Help me. Thank you.

Discussion in 'About the Members' started by Oniw17, Nov 23, 2013.

  1. Oniw17 ascetic, sage, diogenes, bum? Valued Senior Member

    Messages:
    3,423
    I know you guys don't usually do this, but I've been a member here for a while, and this seems like the right section. Now, I've finally decided to pursue a higher education. I would eventually like to study genetics. I have a relatively high IQ(138, averaged, as of 2007) and a ninth grade education(with a GED). I've always scored high on any assessment test I've ever taken. These include the ACT, the GED test, the ASVAB, and the SAT(which I took only about a year ago). I can do most math, but it may take a while, and I might have to look up a symbol or term or 2. I've really only ever been taught up to the basics of trigonometry, and my memory is probably just a bit in need of freshening up. Science-wise, I'd like to think I'm pretty well-versed in physics, with the exception of quantum physics. Even with that though, I understand the basic concepts. I can hold a conversation about biology, but not with a geneticist. I guess you could easily just say I know all the basics, and figure things out rather quickly, but I still only have a ninth grade education. So, I was wondering if anyone could tell me where would be a good place to start with my pursuit? And just to clarify, I'm not referring to a location when I use the word place.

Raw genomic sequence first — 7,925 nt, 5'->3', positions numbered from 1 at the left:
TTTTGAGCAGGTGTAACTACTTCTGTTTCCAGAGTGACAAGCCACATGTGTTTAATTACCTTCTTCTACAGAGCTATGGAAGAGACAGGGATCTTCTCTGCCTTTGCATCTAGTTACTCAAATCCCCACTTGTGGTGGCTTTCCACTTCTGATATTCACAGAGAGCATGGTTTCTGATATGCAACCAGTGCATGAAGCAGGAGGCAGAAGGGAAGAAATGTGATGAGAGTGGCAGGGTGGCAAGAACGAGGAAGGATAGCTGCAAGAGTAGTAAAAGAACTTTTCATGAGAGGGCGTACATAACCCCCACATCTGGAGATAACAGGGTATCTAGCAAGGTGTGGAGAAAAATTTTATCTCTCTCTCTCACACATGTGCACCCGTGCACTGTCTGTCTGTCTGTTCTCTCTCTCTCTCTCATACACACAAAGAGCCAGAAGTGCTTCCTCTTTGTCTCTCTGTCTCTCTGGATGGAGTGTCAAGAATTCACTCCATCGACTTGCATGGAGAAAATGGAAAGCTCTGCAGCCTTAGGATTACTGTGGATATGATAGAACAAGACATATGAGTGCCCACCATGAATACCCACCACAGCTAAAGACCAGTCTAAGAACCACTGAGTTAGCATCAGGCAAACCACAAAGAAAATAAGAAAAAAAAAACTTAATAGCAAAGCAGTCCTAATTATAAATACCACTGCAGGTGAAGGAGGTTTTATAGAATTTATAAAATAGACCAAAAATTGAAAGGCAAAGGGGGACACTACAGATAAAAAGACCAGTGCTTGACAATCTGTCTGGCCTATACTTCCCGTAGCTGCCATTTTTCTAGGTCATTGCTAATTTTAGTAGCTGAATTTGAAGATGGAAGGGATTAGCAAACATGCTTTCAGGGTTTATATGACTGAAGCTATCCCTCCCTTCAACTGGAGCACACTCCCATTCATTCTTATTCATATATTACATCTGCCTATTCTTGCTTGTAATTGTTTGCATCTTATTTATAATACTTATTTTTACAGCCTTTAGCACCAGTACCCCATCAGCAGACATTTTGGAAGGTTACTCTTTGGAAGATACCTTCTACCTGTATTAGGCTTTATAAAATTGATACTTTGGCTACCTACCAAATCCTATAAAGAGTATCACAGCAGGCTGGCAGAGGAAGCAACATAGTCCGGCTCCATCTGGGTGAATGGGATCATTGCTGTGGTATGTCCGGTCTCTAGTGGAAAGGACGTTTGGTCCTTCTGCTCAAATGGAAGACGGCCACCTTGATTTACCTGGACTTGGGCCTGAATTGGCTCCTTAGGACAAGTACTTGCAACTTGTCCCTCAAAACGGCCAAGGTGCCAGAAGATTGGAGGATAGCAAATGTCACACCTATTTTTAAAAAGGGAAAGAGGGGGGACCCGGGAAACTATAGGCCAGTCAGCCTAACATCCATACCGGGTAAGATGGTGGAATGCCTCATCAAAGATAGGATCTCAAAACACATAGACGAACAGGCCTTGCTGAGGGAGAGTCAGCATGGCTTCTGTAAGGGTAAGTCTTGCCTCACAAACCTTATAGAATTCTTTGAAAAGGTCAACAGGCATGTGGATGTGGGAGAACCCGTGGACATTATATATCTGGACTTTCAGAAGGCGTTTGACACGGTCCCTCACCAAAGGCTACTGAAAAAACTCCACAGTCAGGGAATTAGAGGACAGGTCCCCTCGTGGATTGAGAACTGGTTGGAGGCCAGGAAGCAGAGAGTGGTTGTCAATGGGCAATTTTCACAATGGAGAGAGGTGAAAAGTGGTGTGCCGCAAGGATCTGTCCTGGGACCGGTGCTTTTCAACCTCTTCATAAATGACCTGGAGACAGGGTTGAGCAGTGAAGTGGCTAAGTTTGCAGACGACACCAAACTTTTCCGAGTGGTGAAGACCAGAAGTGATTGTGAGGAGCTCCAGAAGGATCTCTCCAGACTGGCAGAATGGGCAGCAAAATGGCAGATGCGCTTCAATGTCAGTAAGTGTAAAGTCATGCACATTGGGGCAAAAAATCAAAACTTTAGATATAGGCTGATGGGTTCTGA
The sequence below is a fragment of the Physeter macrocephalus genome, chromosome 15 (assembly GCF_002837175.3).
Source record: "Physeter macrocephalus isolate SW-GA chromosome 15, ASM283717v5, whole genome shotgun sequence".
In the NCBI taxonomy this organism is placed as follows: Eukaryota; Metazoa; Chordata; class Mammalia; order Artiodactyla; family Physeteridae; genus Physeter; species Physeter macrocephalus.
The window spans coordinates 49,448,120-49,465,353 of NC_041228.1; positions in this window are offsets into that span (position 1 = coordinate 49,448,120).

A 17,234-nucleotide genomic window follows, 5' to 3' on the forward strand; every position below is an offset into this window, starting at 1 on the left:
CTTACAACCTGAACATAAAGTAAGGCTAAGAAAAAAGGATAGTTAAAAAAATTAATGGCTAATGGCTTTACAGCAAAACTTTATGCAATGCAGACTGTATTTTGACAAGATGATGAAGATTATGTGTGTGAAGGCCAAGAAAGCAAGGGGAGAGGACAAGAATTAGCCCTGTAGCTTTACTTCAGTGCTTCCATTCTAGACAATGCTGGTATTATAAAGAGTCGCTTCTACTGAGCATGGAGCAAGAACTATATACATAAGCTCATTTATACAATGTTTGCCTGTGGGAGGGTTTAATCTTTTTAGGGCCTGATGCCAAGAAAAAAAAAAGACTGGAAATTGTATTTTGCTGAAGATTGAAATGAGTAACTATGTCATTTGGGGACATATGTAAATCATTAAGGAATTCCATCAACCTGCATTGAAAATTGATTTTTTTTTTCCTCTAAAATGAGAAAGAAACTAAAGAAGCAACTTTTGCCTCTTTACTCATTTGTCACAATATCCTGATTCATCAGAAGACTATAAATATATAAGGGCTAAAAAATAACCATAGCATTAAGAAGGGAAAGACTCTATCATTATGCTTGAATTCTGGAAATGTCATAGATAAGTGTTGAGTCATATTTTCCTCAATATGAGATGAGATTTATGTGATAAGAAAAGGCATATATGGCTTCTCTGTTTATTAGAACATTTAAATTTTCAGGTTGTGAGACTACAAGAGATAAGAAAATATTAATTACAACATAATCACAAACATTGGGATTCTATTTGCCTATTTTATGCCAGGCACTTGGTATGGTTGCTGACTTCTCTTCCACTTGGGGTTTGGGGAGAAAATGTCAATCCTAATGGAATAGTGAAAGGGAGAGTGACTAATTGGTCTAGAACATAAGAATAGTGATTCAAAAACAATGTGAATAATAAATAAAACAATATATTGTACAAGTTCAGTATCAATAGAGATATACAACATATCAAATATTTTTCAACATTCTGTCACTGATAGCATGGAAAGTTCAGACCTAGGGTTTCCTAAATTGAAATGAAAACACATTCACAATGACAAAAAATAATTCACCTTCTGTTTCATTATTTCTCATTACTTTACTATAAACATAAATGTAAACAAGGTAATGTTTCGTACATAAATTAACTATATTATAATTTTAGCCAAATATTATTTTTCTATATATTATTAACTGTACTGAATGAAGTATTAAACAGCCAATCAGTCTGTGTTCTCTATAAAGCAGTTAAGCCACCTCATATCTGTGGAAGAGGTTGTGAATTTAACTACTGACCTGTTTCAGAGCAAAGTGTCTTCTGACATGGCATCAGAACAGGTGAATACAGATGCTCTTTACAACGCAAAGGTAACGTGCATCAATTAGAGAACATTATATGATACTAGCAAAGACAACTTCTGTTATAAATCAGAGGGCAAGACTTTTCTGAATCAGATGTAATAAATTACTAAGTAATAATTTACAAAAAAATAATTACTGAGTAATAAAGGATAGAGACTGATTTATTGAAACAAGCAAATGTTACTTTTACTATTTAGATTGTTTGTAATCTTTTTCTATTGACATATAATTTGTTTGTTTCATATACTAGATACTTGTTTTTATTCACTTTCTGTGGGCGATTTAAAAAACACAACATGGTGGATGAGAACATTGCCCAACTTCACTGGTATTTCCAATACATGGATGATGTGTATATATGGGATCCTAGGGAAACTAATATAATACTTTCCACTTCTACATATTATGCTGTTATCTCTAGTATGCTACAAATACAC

2. Guest Guest Advertisement



    to hide all adverts.
  3. Pete It's not rocket surgery Registered Senior Member

    Messages:
    10,167
    In what country do you live?
    First - you need to establish the entry requirements into an appropriate university degree.
    Use Google to find courses at universities close to you, or where you might relocate. (I don't expect you can do a complete genetics course off-campus.)
    The best way to do this is to call a university admissions department, ask them what the requirements are, and how to meet those requirements from your current position.
    This will probably involve doing a bridging course of some kind over a couple of years (guessing) (this might also result in a high-school certificate).

    You can do this. It will take some years. It will be worth it. If you need help, please ask.

    Edit - your profile says NY, so maybe start here:
    NYU Biology department: http://biology.as.nyu.edu/page/contactus
    And here:
    NYU undergrad admissions: Non-Traditional Applicants
     
  4. Guest Guest Advertisement



    to hide all adverts.
  5. Stoniphi obscurely fossiliferous Valued Senior Member

    Messages:
    3,255
    OK. If you are indeed in the USA the place to start a higher education is a Junior College. These are much more common and much less expensive than a university. There is very likely a junior college near you that will fill the bill and get you started as many counties have one. You will be required to take what is called a "core curriculum" in order to pursue any degree program so take those classes at the junior college. This will acclimatize you to institutions of higher learning and get you into the flow of university life. As you advance your goals will firm up and you will be enabled to choose an appropriate major when you move on to a university. Many junior colleges are are associated with nearby universities so moving on to u after jc is easy.
     
  6. Guest Guest Advertisement



    to hide all adverts.

Share This Page